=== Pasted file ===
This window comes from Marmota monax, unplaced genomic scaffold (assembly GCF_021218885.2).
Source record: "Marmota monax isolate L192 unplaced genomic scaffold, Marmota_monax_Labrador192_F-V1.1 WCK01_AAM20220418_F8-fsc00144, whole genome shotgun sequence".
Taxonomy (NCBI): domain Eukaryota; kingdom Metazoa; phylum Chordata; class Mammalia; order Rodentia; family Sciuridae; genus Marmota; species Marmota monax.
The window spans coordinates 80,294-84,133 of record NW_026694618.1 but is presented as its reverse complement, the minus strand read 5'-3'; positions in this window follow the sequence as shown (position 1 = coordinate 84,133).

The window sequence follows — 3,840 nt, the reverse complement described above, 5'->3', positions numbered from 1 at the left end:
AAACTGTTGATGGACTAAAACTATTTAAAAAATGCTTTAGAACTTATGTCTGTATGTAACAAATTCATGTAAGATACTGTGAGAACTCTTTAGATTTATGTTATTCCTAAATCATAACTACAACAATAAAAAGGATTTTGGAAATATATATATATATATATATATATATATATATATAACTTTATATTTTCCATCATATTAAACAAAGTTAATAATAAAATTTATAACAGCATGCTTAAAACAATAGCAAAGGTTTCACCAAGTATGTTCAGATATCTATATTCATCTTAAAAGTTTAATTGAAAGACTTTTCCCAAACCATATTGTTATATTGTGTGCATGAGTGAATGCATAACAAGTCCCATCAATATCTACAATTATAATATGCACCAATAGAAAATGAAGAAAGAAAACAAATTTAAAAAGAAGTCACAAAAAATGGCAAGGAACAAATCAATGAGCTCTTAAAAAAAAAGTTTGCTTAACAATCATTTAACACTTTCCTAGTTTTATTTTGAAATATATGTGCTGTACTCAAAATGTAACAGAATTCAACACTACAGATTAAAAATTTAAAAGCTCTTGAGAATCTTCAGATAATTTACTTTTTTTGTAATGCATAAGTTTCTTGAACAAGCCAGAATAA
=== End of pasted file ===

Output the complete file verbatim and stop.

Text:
This window comes from Marmota monax, unplaced genomic scaffold (assembly GCF_021218885.2).
Source record: "Marmota monax isolate L192 unplaced genomic scaffold, Marmota_monax_Labrador192_F-V1.1 WCK01_AAM20220418_F8-fsc00144, whole genome shotgun sequence".
Taxonomy (NCBI): domain Eukaryota; kingdom Metazoa; phylum Chordata; class Mammalia; order Rodentia; family Sciuridae; genus Marmota; species Marmota monax.
The window spans coordinates 80,294-84,133 of record NW_026694618.1 but is presented as its reverse complement, the minus strand read 5'-3'; positions in this window follow the sequence as shown (position 1 = coordinate 84,133).

The window sequence follows — 3,840 nt, the reverse complement described above, 5'->3', positions numbered from 1 at the left end:
AAACTGTTGATGGACTAAAACTATTTAAAAAATGCTTTAGAACTTATGTCTGTATGTAACAAATTCATGTAAGATACTGTGAGAACTCTTTAGATTTATGTTATTCCTAAATCATAACTACAACAATAAAAAGGATTTTGGAAATATATATATATATATATATATATATATATATATAACTTTATATTTTCCATCATATTAAACAAAGTTAATAATAAAATTTATAACAGCATGCTTAAAACAATAGCAAAGGTTTCACCAAGTATGTTCAGATATCTATATTCATCTTAAAAGTTTAATTGAAAGACTTTTCCCAAACCATATTGTTATATTGTGTGCATGAGTGAATGCATAACAAGTCCCATCAATATCTACAATTATAATATGCACCAATAGAAAATGAAGAAAGAAAACAAATTTAAAAAGAAGTCACAAAAAATGGCAAGGAACAAATCAATGAGCTCTTAAAAAAAAAGTTTGCTTAACAATCATTTAACACTTTCCTAGTTTTATTTTGAAATATATGTGCTGTACTCAAAATGTAACAGAATTCAACACTACAGATTAAAAATTTAAAAGCTCTTGAGAATCTTCAGATAATTTACTTTTTTTGTAATGCATAAGTTTCTTGAACAAGCCAGAATAA